Tag: image size

Choosing the Sensor Size that’s Right for You: Bigger isn’t Always Better

Whether you’re a seasoned pro or an aspiring amateur, your choice of the camera goes a long way to defining and reflect who you are as a photographer. While a sports photographer will likely lust at the low-light, quick shooting behemoths, a street photographer will want a quiet, compact, one-handed companion. There are a ton of factors that go into choosing the camera that best fits your needs and style, and one of the first decisions that should be made is what sensor size to go for.

If you aren’t familiar with the concept of sensor size, it is literally the physical dimension of the electronic sensor that records the light and thereby makes the image. The sensor size is not only built into the camera but has a direct effect on the lenses and image characteristics as well. From the days of film, when the sensor size was simply the type of film the camera accepted (35mm, 120mm 4×5, etc.), this has been a key factor in choosing a camera and ultimately a shooting style that fits the photographer’s needs. Today, most camera companies offer at least two options through different camera lines, with some offering even more. It’s important to note that when choosing a camera and the sensor that’s in it, you’re also choosing what lenses and accessories that will be available to you, so do your research on the entire system that surrounds the camera as well.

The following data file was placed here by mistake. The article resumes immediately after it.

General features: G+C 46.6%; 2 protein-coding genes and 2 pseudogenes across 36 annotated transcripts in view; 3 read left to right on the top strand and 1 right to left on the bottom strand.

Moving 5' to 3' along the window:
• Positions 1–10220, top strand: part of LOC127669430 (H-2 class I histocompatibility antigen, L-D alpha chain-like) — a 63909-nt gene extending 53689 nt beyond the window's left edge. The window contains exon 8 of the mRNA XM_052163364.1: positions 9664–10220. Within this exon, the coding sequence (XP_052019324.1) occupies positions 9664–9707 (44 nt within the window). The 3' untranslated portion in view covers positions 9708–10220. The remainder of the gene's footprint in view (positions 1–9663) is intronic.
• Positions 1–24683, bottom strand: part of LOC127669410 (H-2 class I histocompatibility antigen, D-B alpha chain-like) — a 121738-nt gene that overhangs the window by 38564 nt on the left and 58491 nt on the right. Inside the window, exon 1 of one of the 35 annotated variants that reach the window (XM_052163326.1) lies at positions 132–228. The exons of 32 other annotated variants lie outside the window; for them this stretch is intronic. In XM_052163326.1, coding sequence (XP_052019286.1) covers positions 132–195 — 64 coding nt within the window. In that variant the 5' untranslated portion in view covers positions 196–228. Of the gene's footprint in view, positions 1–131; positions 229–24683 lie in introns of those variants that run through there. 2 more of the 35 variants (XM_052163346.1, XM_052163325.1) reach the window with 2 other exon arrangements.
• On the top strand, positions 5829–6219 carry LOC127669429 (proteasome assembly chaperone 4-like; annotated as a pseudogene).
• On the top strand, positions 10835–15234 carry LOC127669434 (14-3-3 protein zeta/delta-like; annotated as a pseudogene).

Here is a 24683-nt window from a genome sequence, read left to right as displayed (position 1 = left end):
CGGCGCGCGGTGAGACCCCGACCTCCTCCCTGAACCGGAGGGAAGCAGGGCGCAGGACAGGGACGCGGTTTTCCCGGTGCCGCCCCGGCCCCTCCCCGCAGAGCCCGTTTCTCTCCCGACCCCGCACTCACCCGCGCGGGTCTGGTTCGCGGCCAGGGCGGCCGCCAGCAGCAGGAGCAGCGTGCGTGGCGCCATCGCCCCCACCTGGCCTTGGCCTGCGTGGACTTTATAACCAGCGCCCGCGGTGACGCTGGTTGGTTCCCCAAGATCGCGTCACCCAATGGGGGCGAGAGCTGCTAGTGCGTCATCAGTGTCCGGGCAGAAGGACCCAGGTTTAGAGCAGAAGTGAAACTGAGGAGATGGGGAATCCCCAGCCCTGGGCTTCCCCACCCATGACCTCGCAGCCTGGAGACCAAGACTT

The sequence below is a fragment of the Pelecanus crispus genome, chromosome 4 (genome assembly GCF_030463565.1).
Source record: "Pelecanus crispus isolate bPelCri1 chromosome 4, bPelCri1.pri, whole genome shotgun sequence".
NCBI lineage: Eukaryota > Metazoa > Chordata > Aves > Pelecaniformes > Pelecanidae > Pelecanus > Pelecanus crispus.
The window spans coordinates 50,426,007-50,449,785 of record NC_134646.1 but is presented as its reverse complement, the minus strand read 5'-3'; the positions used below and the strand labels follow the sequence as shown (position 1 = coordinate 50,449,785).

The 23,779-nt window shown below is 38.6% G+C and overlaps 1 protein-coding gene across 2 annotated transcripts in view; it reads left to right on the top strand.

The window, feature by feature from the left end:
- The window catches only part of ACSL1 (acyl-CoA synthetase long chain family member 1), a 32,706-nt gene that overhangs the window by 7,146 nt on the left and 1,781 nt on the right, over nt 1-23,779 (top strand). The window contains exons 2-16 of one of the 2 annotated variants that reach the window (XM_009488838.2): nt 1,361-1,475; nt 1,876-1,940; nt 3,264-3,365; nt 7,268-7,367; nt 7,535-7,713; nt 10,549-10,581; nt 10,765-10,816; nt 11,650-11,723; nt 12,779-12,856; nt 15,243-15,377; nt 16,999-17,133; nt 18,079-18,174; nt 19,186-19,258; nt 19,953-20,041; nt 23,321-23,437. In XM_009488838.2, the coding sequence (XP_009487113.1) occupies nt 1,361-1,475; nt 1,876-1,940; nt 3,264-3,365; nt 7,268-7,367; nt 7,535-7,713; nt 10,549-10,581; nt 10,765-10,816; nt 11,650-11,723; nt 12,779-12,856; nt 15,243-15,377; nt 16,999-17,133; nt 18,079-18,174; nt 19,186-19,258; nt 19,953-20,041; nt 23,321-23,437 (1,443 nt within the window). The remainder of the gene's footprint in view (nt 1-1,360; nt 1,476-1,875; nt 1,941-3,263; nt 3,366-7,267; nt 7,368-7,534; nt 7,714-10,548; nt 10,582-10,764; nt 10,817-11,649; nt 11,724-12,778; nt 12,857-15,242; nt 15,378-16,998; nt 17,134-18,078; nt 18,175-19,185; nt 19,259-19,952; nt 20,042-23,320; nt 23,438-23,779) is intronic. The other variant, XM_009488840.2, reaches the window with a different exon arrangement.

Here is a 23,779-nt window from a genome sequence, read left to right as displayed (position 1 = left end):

A CCD sensor (© Matt Laskowski)